‘Coming through this experience, I’ve been able to make big changes to my life. I don’t view myself as a victim, I think I’m a survivor.’

The call for change in the Metropolitan Police is increasing as its practices and culture come under scrutiny. Donna Mclean’s memoir Small Town Girl can only strengthen the case for reform. BooksfromScotland talked to her about her extraordinary book.


Small Town Girl
By Donna Mclean
Published by Hodder


Congratulations on the publication on your memoir Small Town Girl. It’s an extraordinary story. For those who are unaware, could you tell us a little bit of the story behind the writing of the book.

Thank you! In 2015 I discovered that my ex fiancee, who disappeared from my life in 2004, was actually an undercover police officer. Carlo worked for a secretive political policing unit, the Special Demonstration Squad, within the Metropolitan Police. Over 40 years the SDS and its successor, the NPOIU, spied on left wing and grassroots groups. Women activists were deceived into long term intimate relationships in order to gain greater access to the groups. I was one of those women.


It clearly took a lot of courage to take your story to the public. What prompted the decision to write?

I started writing in early 2017, having been encouraged by a close friend to write an article for a trade union journal. I was anxious that it wouldn’t be accepted or would be sent back with heavy edits! This wasn’t the case and it spurred me on to sign up to a six week creative writing course, Write Like A Grrrl. I started writing snippets of my story, showed the tutor and she said you have to write a book about this! Little did I know!


Before this happened did you consider that you would ever write? How was the experience in putting your story to paper?

I hadn’t written since I was at school. As a child I loved writing, and wrote pretty much every day. Someone gave me an old fashioned typewriter and I would bash out stories at night. I had brilliant English teachers at Prestwick Academy and they were extremely encouraging. Unfortunately it all fell away when I left school. Getting my story down on paper was one of the most therapeutic things I’ve done, plus I have absolutely found my writing voice again. I’ve written for several national newspapers, I’ve published two short stories and I will soon be writing a regular newspaper column.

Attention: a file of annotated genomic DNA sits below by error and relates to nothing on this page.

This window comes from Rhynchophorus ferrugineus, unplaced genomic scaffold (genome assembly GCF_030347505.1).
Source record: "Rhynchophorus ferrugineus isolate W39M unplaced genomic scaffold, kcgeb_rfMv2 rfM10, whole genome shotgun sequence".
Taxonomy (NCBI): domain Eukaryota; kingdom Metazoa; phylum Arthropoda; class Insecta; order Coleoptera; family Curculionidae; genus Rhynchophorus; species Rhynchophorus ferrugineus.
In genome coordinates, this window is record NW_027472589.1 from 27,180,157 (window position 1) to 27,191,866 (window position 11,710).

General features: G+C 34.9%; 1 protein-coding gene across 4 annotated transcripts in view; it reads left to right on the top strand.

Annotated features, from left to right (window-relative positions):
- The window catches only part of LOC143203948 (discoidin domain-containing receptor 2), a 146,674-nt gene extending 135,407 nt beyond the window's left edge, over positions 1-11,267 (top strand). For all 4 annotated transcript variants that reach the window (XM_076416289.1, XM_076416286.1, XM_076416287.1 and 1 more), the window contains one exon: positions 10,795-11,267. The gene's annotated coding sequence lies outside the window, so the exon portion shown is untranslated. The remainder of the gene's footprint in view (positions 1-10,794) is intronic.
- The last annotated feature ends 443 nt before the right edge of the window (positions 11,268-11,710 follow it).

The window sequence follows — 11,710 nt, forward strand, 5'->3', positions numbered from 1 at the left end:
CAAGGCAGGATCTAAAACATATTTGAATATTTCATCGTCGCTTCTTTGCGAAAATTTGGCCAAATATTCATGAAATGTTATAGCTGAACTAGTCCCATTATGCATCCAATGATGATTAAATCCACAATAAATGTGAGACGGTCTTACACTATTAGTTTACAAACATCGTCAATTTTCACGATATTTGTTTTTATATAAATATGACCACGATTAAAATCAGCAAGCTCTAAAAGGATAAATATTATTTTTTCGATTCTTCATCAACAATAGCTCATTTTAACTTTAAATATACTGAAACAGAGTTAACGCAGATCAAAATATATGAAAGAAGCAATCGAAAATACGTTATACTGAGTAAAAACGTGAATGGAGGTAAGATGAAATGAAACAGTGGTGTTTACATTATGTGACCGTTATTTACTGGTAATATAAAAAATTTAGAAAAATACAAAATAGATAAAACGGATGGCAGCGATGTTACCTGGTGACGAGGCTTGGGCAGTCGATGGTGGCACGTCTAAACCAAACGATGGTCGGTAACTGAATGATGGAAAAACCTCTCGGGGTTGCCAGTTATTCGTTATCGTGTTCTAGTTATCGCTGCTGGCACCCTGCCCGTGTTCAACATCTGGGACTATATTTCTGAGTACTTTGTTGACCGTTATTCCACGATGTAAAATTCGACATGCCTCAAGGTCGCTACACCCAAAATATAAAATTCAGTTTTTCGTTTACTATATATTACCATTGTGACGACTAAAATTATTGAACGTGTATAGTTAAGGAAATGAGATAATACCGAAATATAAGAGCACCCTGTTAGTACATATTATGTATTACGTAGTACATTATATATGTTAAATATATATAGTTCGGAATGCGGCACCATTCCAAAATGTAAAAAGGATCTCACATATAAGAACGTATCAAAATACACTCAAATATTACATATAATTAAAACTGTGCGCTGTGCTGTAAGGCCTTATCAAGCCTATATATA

Other than writing what else has helped you come to terms with what has happened to you?

The support of other people affected by abusive policing methods, the opportunity to speak about it in public, walking by the sea, re-examining my life and priorities. It has been a tumultuous few years but I am very much back on track, on a better track than before. Coming through this experience, I’ve been able to make big changes to my life. I don’t view myself as a victim, I think I’m a survivor.


What would you like to see happen for the public to be able to trust the authorities again? Do you think that even possible?

We saw the forced resignation of Metropolitan Police Commissioner Cressida Dick yesterday. That’s a tiny step. What we need is utter transparency, a willingness from the top to admit, accept and deal with the corruption, racism, sexism and homophobia within the Met and other forces. It’s not a few bad apples. It’s the whole orchard. Policing needs a radical overhaul, not just a new face at the top and some superficial changes.


Do you see yourself writing another book? Do you have other stories you wish to share?

Yes, absolutely! I have a story in my head that has been there for 35 years. I first came across this tragedy at Ayr Library when I went to do some research with my English teacher. It has never left me and it now is shouting to be told. I also have a folder of extra words (30k) that were edited out of the book. This is going to keep me occupied for a while!


Small Town Girl by Donna Mclean is published by Hodder, priced £16.99.

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